We raise awareness that sanitation and water are human rights that must be provided without discrimination to all people. We advocate for implementation of these human rights. We build capactities of and give support to people in implementing water, sanitation or hygiene (WASH) services and management. We can provide training, workshops and education in Water and Sanitation, in IWRM or governance issues. We do research and give consultancy services. By ensuring (worker) participation and local ownership we make sure that solutions for water and sanitation provision and Water resource management are sustainable in the long term.
WASH services must be accessible, available (24/7), affordable, culturally acceptable, safe and of good quality. To make sure that services are sustainable, it is necessary that people (citizens/users AND workers/providers) participate in decision making processes and during implementation, operation and maintenance of services. A multistakeholder process guarantees engagement of all and creates a necessary basis. To particpate in a meaningful way, people need access to (tranparent) information, and service providers must be accountable to their clients.
We work with governments, utilities, civil society organisations and knowledge institutes to advance and accelerate SDG 6: clean water and sanitation for all, worldwide, by 2030. We cooperate in alliances such as End Water Poverty, Action 4 Sustainable Development, Together 2030, the Butterfly Coalition, European Pact for Water and C20. See our partners and networks >
Two and a half billion people – over a third of the world’s population – live without adequate sanitation facilities. The human waste from another two billion residents in towns and cities is not safely treated and can end up dangerously polluting neighbourhoods, rivers, lakes or seas. Nearly 800 million people still do not have access to an improved source of drinking water protected from outside contamination.
Sanitation cannot be addressed in a stand-alone manner, just like water, health or food problems. They are interrelated and must be addressed in an integrated way. Read more >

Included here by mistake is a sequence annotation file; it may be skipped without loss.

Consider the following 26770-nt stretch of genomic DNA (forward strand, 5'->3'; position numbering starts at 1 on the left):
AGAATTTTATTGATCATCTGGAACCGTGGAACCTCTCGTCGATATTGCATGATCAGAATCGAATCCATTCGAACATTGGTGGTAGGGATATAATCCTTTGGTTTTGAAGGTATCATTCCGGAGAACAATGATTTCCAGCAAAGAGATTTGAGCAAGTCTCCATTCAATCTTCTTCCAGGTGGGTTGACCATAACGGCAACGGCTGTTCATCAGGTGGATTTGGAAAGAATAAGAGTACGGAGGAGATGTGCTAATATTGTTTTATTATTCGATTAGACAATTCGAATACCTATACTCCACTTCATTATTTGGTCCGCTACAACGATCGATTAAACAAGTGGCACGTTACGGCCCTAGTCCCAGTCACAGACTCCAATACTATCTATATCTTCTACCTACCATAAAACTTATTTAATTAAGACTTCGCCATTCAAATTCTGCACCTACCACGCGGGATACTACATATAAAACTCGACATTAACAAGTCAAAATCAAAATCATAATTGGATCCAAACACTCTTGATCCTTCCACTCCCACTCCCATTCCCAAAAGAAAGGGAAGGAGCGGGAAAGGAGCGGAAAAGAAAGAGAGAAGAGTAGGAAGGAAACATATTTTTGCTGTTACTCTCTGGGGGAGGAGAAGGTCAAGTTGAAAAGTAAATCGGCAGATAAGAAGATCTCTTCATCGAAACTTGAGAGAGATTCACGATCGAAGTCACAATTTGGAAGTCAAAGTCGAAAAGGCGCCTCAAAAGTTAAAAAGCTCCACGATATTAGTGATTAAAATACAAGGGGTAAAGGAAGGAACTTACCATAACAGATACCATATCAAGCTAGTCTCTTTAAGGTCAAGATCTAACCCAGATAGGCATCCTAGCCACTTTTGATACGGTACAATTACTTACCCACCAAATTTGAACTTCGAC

Water is life. No life without water. It is as simple as that! But it is more than just essential to quench thirst or protect health; water is vital for creating jobs and supporting economic, social, and human development.
Today, there are over 663 million people living without a safe water supply close to home, spending countless hours queuing or trekking to distant sources, and coping with the health impacts of using contaminated water. Read more >
Access to safe water and adequate sanitation services has proven to be one of the most efficient ways of improving human health. The World Health Organization has estimated the economic costs avoided, and returns gained, by various levels of investment in water supply and sanitation services: every $1 invested in improved water supply and sanitation yields gains of $4 to $12, depending on the type of intervention.
Participation is a central element in realizing the human rights to water and sanitation and key to inclusive, equitable and sustainable services. People are at the core of Sustainable Development.
SDG 6.B calls for the support for and strengthening of the participation of local communities in improving water and sanitation management. The SDGs strive for a socially and environmentally just world in which all people can live a life in dignity. People are the actors in development processes, not only as citizens that want to have a decent life in which they receive good quality water, sanitation and health services, but also as workers that provide these services.
Water justice encompasses a much broader area than the realization of the human rights to water and sanitation. Yet, as human rights are universal, they stand at the basis of achieving global water justice. Water as a natural resource is unevenly devided on our planet. And it is a precious resource, the basis of life itself. Water Justice refers to the usage of water: as it is essential for life, it must be safeguarded and protected for all, present and future generations and it must be used fairly and wisely. Overexploitation of water (or water resources) by ‘one’ that causes shortage or suffering for ‘another’ is an injustice that cannot be justified. Pollution of water by ‘one’ that causes sickness or suffering to ‘another’ or destruction of ecosystems and livelihoods cannot be accepted either. To achieve a fair, sustainable and just use by all, a good governance of water and environment is necessary. Good governance includes participation (of all stakeholders) transparency (by all stakeholders) and accountabillity (of all stakeholders).
A legal framework usually offers the basis, but in case such a legal framework is non-existent or does not address “justice” matters, guidelines and best practices should be used to ensure water justice. In some places the legal framework only consolidates inequalities and strengthens the power of dominant groups in society. In such situations struggles for water occur to redistribute the “use of” and “rights to” water/sanitation/environment/natural resources. Justice requires support for deprived or least priviledged and often least powerful groups in society. Water justice struggles are not only about a fair distribution and use of water, but also about achieving a fair and socially and environmentally sustainable society.
EuSAIN participates in the Allianza Justicia Hidrica. Read more >